Canadian pesticide registration is a complex process that involves the evaluation of ingredients, extensive testing to determine the potential risks posed to human health and the environment, and the pesticide’s value which is determined by assessing the product’s efficacy. PMRA will only register a pesticide if there is sufficient scientific evidence to show that a product does not pose unacceptable health or environmental risks and that it possesses value in its use. A registration is typically granted for a term of 5 years, then subject to renewal (however, a registration term can be less than 5 years if it is determined that the risks or value should be reviewed after a shorter time period).
Canadian pesticide registration
Pesticides regulated under PCPA include:
- Antimicrobials (including preservatives, pool and spa products, and sanitizers)
- Biopesticides (including microbials and biochemicals)
- Conventionals (including agricultural products such as fungicides, herbicides and insecticides)
TSG can help
We can help in all aspects of pesticide regulation in Canada:
- Prepare and submit registrations and renewals
- Assess pesticide tolerances/MRLs
- Prepare data waivers
- Act as a Canadian Representative agent for foreign companies
TSG provides companies with high-quality regulatory and scientific consulting services. We aim to understand our clients' goals and objectives, learn the scientific and technical aspects of projects and anticipate compliance challenges to plan a strategic path forward. TSG's team of experts is deadline-focused, responsive and committed to professionalism. We have the utmost respect for the confidentiality of our work, strong project management skills, and take great measure to cultivate long-term partnerships with clients.
TSG’s regulatory and scientific specialists are experienced in preparing applications for all varieties of pesticide products, tracking progress through to registration and responding to questions that arise during PMRA’s review.
Frequently asked questions
PCPA defines a pesticide as “any product, device, organism or substance that is used for directly or indirectly controlling, preventing, destroying, mitigating, attracting or repelling pests”.
The use of pesticides is regulated by Health Canada’s Pest Management Regulatory Agency via the Pest Control Products Act. A program of pre-market scientific assessment, enforcement, education and information dissemination are shared among federal, provincial/territorial and municipal governments. It is a complex process, governed by various Acts, regulations, guidelines, directives and by-laws. TSG’s team has close working relationships with the PMRA and can help clients navigate pesticide regulation in Canada.
This is a little like answering how long is a piece of string but depending on the product involved the process can take anywhere from months to years. The quality of the original submission is paramount as is following process and maintaining good communication with the PRMA. Delays occur when forms need to be resubmitted because of incomplete or inaccurate submissions. At TSG we pride ourselves on being able to expedite the process for our clients.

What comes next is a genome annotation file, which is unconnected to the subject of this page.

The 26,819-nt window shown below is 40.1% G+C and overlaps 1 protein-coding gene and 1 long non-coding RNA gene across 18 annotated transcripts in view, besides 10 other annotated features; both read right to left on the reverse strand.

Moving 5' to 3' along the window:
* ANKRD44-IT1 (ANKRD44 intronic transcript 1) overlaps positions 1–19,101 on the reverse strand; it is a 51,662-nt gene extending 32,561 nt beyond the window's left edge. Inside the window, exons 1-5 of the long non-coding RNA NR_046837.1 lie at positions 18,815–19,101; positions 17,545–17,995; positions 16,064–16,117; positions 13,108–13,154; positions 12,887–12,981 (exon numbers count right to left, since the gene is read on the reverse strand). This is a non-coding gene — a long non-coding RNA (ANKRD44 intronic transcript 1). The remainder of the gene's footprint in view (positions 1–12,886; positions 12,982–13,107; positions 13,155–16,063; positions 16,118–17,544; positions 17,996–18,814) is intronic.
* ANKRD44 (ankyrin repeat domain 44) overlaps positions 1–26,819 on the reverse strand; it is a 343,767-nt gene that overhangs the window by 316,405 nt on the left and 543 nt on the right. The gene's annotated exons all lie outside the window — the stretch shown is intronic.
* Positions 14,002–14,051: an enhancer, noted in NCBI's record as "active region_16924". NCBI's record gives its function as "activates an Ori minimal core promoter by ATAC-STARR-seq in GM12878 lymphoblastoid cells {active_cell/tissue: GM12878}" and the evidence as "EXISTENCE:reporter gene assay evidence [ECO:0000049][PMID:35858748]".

Registrations need to be kept up-to-date and are typically renewed every 5 years. In cases where it is determined that the risk or value should be reviewed more frequently, a shorter registration term may be granted. Again, renewals are something that TSG can help with. We operate a comprehensive renewals’ service where we have an effective database for keeping clients’ products compliant.
Canada does not have a minimum risk pesticide exemption – all pesticides are required to be registered.
When required data or studies are not submitted to support a data requirement, the applicant may submit a request for a waiver of the requirement based on a scientific rationale or the use of surrogate data. At TSG, we assist clients in preparing data waivers.
Under the Pest Control Products Act, all registrants who do not reside in Canada will be required to designate a resident Canadian Representative. Section 62(2)(a) states that this person and address is to whom and where all regulatory correspondence will be sent for all products and submissions belonging to that registrant. A person must be physically present in Canada to represent a foreign registrant. Registrants outside of North America are required to have on the label the name, postal address and telephone number of a contact person in Canada to which public inquiries may be directed. TSG acts as the Canadian Representative for many clients, providing strategic guidance in addition to the registered office address.